What Is Bertrand Russell's Contribution To American Monism

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Bertrand Russell was a British philosopher, logician, mathematician, historian, writer, social critic, social activist, and a Nobel laurete in the field of literature. He was a man of character, an agnostic to some, atheist to others. Bertrand Russell is a man, who has impacted the modern age in a huge way. Russell mostly was a prominent anti-war activist; he championed anti-imperialism. Occasionally, he advocated preventive nuclear war, before the opportunity provided by the atomic monopoly is gone, and "welcomed with enthusiasm" world-government under the "American hegemony," following World War II. He went to prison for his pacifism during World War I. Later, he campaigned against Adolf Hitler, then criticised Stalinist totalitarianism,…show more content…
In his earlier years, Russell was greatly influenced by G.E.Moore 's Principia Ethica. Along with Moore, he then believed that moral facts were objective, but known only through intuition; that they were simple properties of objects, not equivalent to the natural objects to which they are often ascribed. Yet another of Russell’s major contributions is his defence of neutral monism, the view that the world consists of just one type of substance which is neither exclusively mental nor exclusively physical. Like idealism (the view that nothing exists but the mental) and physicalism (the view that nothing exists but the physical), neutral monism rejects dualism (the view that there exist distinct mental and physical substances). However, unlike both idealism and physicalism, neutral monism holds that this single existing substance may be viewed in some contexts as being mental and in others as being…show more content…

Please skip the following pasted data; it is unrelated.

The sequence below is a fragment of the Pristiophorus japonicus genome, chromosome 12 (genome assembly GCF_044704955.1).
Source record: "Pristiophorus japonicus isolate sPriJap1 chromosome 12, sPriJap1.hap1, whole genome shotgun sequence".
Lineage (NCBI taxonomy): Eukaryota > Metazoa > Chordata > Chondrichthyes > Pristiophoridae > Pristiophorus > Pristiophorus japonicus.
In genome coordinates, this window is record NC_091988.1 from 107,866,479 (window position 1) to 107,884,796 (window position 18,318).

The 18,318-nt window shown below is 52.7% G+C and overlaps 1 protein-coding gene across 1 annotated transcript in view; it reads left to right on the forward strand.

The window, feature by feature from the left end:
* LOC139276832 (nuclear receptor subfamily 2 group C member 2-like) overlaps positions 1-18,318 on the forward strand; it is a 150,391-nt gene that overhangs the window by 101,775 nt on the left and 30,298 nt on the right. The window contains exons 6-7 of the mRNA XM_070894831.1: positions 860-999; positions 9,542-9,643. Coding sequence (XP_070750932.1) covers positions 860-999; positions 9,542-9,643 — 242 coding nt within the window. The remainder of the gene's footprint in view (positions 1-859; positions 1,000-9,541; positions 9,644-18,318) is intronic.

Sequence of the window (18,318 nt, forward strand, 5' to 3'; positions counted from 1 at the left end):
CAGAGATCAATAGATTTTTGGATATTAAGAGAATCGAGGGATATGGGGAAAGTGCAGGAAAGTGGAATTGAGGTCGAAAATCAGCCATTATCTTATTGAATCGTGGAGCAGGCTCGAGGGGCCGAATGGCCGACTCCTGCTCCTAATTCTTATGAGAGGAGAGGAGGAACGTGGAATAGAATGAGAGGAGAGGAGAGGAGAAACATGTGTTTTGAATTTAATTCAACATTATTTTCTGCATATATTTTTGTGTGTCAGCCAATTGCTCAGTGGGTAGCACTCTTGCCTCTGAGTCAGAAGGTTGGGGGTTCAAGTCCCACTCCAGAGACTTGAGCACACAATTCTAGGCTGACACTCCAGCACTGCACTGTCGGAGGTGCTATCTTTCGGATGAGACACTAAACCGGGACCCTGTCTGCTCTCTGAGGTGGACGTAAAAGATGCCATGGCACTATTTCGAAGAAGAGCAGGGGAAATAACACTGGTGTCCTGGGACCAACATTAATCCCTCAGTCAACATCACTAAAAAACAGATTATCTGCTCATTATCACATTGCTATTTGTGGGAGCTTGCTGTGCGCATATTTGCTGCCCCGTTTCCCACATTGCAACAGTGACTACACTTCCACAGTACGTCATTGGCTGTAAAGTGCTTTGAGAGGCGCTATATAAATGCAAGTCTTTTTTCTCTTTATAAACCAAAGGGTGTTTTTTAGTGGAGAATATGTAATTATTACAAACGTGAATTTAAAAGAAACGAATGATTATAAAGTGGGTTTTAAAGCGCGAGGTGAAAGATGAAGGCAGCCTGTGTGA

In these lectures, Russell sets forth his concept of an ideal, isomorphic language, one that would mirror the world, whereby our knowledge can be reduced to terms of atomic propositions and their truth-functional compounds. Logical atomism is a form of radical empiricism, for Russell believed the most important requirement for such an ideal language is that every meaningful proposition must consist of terms referring directly to the objects with which we are acquainted, or that they are defined by other terms referring to objects with which we are
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